occurred of putrid fever supervening, either at the first onset, or
near the approach of the secondary stage, and a few cases have
terminated fatally. Many of our patients were improper subjects for the
disease, but we were under the necessity of inoculating all, without
exception. Of five hundred who have been inoculated, four only have
died; but in other instances the proportion of deaths is much more
The following returns made by Dr. Cochran on July
23, 1781, give the various officers of his department, and their
location on that date. A list of the officers of the Southern
Return of the Medical Department.
July 23rd, 1781.
James Craik, Chief P. & S. of Army
with the Army
Malachy Treat, Chief P. & S. of the Hosp.
Charles McKnight, Chief P. & S. of the Hosp New
Windsor huts (Newburg).
William Burnet, Chief P. & S. of the Hosp.
The Robinson House, West Point.
Thomas Bond, Purveyor
Andrew Craigie, Apothecary
J. Ledyard, Asst. Purveyor
— Johnonott, Apothecary
Josiah Root, Asst. mate
Francis Wainwright Asst. mate Fishkill
James Tilton, Hosp. P. & S.
en route to army
Samuel Adams, Hosp. P. & S. New Windsor
David Townsend, Hosp. P. & S. Albany hosp.
Henry Latimer, Hosp. P. & S. Flying
hosp. with the army
Francis Hagan, Hosp. P. & S. Resigned
Philip Turner, Hosp. P. & S.
Wm. Burnet, Hosp. P. & S.
Promoted to Chief P. & S.
John Warren, Hosp. P. & S.
Moses Scott, Hosp. P. & S.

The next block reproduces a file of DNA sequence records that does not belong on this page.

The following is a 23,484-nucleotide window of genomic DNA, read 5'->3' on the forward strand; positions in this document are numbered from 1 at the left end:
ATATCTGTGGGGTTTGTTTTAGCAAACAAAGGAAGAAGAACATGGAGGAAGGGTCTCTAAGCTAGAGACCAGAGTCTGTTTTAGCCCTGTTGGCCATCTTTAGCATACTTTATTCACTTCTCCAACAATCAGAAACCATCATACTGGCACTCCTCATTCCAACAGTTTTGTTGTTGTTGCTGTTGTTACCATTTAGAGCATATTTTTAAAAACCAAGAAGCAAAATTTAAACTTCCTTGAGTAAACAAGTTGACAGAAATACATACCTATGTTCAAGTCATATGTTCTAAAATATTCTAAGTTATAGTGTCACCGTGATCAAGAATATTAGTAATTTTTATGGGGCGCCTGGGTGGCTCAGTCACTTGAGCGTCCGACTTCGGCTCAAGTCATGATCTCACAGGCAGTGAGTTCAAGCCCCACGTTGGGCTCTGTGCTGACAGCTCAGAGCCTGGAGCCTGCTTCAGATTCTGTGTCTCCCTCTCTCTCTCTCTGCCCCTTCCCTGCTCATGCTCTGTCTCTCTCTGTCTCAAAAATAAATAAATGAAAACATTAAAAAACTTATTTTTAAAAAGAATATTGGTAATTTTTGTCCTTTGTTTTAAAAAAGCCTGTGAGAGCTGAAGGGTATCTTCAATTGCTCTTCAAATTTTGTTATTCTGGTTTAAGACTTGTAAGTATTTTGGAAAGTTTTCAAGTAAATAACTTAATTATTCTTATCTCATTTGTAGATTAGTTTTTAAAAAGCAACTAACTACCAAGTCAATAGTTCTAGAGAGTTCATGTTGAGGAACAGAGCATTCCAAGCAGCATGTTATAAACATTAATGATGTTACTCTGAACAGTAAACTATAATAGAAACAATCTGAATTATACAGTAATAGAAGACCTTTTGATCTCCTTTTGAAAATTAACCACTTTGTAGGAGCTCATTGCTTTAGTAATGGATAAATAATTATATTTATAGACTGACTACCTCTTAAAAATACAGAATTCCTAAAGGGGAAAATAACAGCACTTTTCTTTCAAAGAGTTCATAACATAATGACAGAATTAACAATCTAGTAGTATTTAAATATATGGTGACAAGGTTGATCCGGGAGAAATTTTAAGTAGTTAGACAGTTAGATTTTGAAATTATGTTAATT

David Jackson, Hosp. P. & S. Resigned
Bodo Otto, Hosp. P. & S.
Yellow Springs, hosp. Pa.
Moses Bloomfield, Hosp. P. & S. Resigned
Wm. Eustis, Hosp. P. & S.
Robinson House Hosp. N. Y.
Geo Draper, Hosp. P. & S.
Flying Hosp. with the army
Barnabas Binney, Hosp. P. & S. Philadelphia
Goodwin Watson, Mate
Samuel Edminston, Mate
Daniel Jenifer, Mate
Geo. Campbell, Mate
John Cowel, Mate
Frederick Otto, Mate
Yellow Springs Hosp. Pa.
Jonathan Morris, Mate
Ebenezer Stockton, Mate New
Windsor huts, Newbury
John Duffield, Mate
Smallpox Hosp., West Point
Henry Moore, Mate
Robinson House Hosp., near West Point
John Wright, Mate
New Windsor huts
Joseph Bartlett, Mate
William Vinal, Mate
Wm. P. Smith, Mate
John Coventry, Mate
New Windsor huts
Daniel Shute, Mate
Flying Hosp. at camp
Jacob Egberts, Mate
Samuel Woodruff, Mate Albany Hosp.
George Stevenson, Mate New Windsor
Abijah Cheever, Mate
Thomas Waring, Mate
New Windsor huts
Thomas Marshal, Mate
Jonathan Porter, Mate
Stephen Graham, Mate New
Michael Detrick, Mate
Wm. Cogswell, Mate
Robinson House Hosp.
Andrew Caldwell, Mate Philadelphia
Thomas Pindan, Mate
There were also employed:
7 ward masters.